Sunday, January 29

Dozens are feared dead in central US after tornado, governor says

At least 70 people are feared to have died in the US state of Kentucky after tornadoes struck several Midwestern states.

“This has been the most devastating tornado event in our state’s history,” Kentucky Governor Andy Beshear said, emphasizing that the death toll is likely to rise.

The tornado hit a factory in Mayfield, Kentucky, where there were 110 people at the time, the governor said.

“It’s very difficult, really difficult, and we are praying for each and every one of those families,” he said.

US President Joe Biden said he was told about “devastating tornadoes in the central United States.”

“Losing a loved one in a storm like this is an unimaginable tragedy. We are working with governors to make sure they have what they need as they continue to search for survivors and damage assessments,” Biden tweeted.

Meanwhile, at least one person died after severe weather hit an Amazon facility in Edwardsville, Illinois, Police Chief Mike Fillback told reporters Saturday. The roof of the building was ripped off and a wall the length of a football field collapsed.

It was not immediately clear whether the damage was caused by straight-line storms or a tornado, but the National Weather Service office near St. Louis reported “radar-confirmed tornadoes” in the Edwardsville area around the time of the collapse.

Approximately 30 people who were in the building were taken by bus to the police station in nearby Pontoon Beach for evaluation.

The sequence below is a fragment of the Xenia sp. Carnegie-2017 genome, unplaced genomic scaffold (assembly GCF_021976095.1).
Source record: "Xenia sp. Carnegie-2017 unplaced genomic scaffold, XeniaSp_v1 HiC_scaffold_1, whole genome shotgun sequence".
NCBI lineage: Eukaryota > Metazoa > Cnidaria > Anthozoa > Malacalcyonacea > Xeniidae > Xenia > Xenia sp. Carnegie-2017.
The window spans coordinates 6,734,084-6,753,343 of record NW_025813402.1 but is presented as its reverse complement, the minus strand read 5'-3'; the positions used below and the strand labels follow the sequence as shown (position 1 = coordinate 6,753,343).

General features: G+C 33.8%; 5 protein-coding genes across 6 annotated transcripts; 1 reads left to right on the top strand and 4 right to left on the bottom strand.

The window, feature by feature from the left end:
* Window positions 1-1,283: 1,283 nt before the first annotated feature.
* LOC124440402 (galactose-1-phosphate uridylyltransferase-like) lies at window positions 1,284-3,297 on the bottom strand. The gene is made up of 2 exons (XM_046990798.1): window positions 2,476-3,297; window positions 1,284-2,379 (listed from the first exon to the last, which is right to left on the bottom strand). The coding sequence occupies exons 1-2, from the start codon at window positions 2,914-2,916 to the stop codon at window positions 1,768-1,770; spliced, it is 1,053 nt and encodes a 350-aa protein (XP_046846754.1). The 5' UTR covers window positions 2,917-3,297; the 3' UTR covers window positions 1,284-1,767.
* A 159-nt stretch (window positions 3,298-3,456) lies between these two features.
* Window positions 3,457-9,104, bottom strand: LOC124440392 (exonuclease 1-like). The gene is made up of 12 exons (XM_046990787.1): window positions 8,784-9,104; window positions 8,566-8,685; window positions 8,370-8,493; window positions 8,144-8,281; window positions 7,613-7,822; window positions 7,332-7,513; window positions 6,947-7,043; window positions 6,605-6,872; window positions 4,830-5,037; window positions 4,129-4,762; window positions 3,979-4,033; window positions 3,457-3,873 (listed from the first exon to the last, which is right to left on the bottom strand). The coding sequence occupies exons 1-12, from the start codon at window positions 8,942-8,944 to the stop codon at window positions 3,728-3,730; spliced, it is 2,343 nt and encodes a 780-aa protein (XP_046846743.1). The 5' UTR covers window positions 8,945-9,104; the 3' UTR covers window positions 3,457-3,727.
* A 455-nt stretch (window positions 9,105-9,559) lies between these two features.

Rescue teams were still sorting the debris in the early hours of Saturday, and the process was expected to take several hours.

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“The safety and well-being of our employees and partners is our top priority at this time,” Amazon spokesman Richard Rocha said in a written statement late Friday. “We are assessing the situation and will share additional information when it becomes available.”

About 30 miles west of St. Louis, workers at a National Weather Service office took cover when a tornado passed nearby.

Storms and tornadoes hit the entire central US.

A tornado struck the Monette Manor nursing home in Arkansas on Friday night, killing one person and trapping 20 people inside when the building collapsed, Craighead County Judge Marvin Day told The Associated Press.

Five people suffered serious injuries and some others suffered minor injuries, he said. The nursing home has 86 beds.

Day said another nursing home about 20 miles away in Truman was badly damaged, but no injuries were reported. The residents were evacuated because the building is not safe.

Three storm-related deaths were confirmed in Tennessee, said Dean Flener, a spokesman for the Tennessee Emergency Management Agency. Two of the deaths occurred in Lake County and the third in Obion County, both in the northwestern corner of the state.

In Kentucky, several buildings collapsed during the severe weather that hit Mayfield, said Sarah Burgess, an officer with the Kentucky State Police.

In Bowling Green, Western Kentucky University said on Twitter that emergency crews were assessing significant damage from the storm and no immediate injuries were reported. However, the school canceled the graduation ceremonies that were planned for Saturday because the campus had no power.

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“We obviously suffered significant wind damage,” said Ronnie Ward, a Bowling Green police spokesman, in a telephone interview.

Rescue efforts in Bowling Green and elsewhere were hampered by debris strewn across the roads. Ward said numerous apartment complexes in Bowling Green suffered major structural damage and some factories collapsed during the storms.

“Right now we are focusing on citizens, trying to reach everyone who needs us,” Ward said.

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